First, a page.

A budget neutral way to help low-income Americans pay for their rent or mortgage
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The tax proposal released by Republican leaders leaves out one way to spur economic growth and help Americans struggling to meet their rent or mortgage: directly reforming the mortgage interest deduction and reinvesting the savings into affordable rental housing for those with the lowest incomes.

The mortgage interest deduction (MID) is a $70 billion tax write-off that primarily benefits higher income households. Experts across the political spectrum agree that the MID is a wasteful use of resources that does not incentivize homeownership. Instead it encourages higher levels of debt, increases costs for everyone, and mostly benefits those with high incomes who do not need federal assistance to live in a stable home.

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Lowering tax rates for millionaires and corporations without addressing the affordable housing crisis should be a non-starter. If our leaders are serious about boosting the economy and helping families thrive, they should use savings from tax reform to increase the supply of housing for those who need it most.

According to research from my organization, the National Low Income Housing Coalition, every state and community – rural, suburban, and urban – has a severe shortage of affordable rental homes for people with the lowest incomes. Nationally, there are only 35 homes affordable and available for every 100 extremely low income renters. A full-time worker earning minimum wage can afford a modest, one-bedroom apartment in only 12 counties.

As a result, 71 percent of the lowest income households –seniors, people with disabilities, families with children struggling to get by—pay more than half of their limited incomes on rent and utilities, with little left over for other basic needs, like food, health care, or savings for retirement or their children's education. These families are at a high risk of eviction, which destabilizes families and communities, and, in worst cases, results in homelessness.

Despite the clear need, three out of four of the poorest families eligible for housing assistance are turned away due to underfunding, and half a million people in America have no homes at all. While millions of the lowest income and most vulnerable households are experiencing homelessness or on the cusp, taxpayers spend $10.5 billion a year through the mortgage interest deduction to subsidize the homes of the top 1 percent of earners in the country – some of the wealthiest people in the world.

Our United for Homes campaign, which has been endorsed by more than 2,300 national, state and local organizations and government officials, calls for reducing the portion of a mortgage eligible for a tax break from $1 million to $500,000 - impacting fewer than 6 percent of mortgage holders nationwide - and converting the deduction to a non-refundable credit. These changes would give additional tax relief to 25 million lower income homeowners and save over $240 billion over 10 years. We propose using the savings to invest in affordable housing for the lowest income renters. By changing our housing priorities, we can help end homelessness and housing poverty without adding any costs to the federal government.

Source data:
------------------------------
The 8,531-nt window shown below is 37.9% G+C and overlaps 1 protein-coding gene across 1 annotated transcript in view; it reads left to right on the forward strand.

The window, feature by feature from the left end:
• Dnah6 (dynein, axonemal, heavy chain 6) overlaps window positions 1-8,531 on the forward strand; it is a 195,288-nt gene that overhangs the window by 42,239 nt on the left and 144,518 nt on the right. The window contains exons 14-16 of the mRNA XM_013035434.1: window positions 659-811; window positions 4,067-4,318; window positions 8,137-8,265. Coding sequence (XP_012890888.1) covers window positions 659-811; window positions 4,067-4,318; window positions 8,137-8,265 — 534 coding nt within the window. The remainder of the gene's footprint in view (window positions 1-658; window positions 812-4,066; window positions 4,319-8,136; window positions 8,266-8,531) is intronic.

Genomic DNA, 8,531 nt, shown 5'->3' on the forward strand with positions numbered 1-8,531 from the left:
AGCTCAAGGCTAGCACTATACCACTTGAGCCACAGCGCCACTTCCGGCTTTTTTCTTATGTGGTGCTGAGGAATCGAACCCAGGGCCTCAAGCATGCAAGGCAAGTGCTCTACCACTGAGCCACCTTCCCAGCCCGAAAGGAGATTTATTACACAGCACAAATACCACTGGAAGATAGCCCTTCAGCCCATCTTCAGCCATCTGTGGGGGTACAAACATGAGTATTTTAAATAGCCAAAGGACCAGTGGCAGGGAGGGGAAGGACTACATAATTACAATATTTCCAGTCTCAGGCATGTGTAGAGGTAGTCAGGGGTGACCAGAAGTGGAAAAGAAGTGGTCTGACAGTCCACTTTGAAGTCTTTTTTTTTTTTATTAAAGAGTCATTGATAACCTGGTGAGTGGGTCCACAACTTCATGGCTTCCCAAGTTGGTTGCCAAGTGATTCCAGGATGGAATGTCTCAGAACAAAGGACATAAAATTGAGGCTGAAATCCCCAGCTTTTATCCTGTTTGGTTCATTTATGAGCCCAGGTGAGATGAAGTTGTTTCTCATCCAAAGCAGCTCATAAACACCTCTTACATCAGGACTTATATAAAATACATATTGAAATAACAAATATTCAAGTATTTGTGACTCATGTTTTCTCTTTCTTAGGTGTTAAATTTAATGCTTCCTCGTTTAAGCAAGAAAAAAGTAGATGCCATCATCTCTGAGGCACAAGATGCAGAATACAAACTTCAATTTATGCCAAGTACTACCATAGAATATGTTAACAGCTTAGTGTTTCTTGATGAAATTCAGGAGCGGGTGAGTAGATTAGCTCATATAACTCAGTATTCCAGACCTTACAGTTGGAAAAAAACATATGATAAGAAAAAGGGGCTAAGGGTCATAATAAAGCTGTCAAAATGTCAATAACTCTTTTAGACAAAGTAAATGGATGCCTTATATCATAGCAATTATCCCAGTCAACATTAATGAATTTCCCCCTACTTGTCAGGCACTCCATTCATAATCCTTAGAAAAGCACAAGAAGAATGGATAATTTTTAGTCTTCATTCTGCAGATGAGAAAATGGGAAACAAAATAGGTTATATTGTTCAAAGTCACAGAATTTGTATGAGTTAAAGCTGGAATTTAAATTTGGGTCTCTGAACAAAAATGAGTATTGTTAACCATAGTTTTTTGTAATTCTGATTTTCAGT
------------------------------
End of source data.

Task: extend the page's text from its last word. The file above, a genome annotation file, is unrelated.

The Republican proposal to raise the standard tax deduction makes it especially imperative to reform the mortgage interest deduction. While increasing the standard deduction could provide a larger tax break to middle income families, it would also make the MID even more regressive, benefiting only the very highest-income households with the largest mortgages.

Affordable rental housing is essential to economic prosperity for all Americans. The lowest income families can more easily climb the economic ladder when they live in areas connected to good schools, jobs, health care and transportation. Children who live in stable homes have better health and education outcomes and greater access to economic opportunities, significantly increasing their chances of economic success as adults. The shortage of affordable housing costs the U.S. economy $2 trillion a year in lower wages and productivity and slows GDP growth, and every dollar invested in affordable housing opportunities for the lowest income people creates jobs that cannot be outsourced.

It is now up to Congress to turn this tax reform proposal – which opens the door to direct changes to the MID - into legislation. We call on leaders in the House and Senate to seize this once-in-a-generation opportunity to address one of the biggest barriers to economic success for families struggling to get by: the lack of decent, accessible and affordable homes for the lowest income people.

Diane Yentel is president and CEO of the National Low Income Housing Coalition.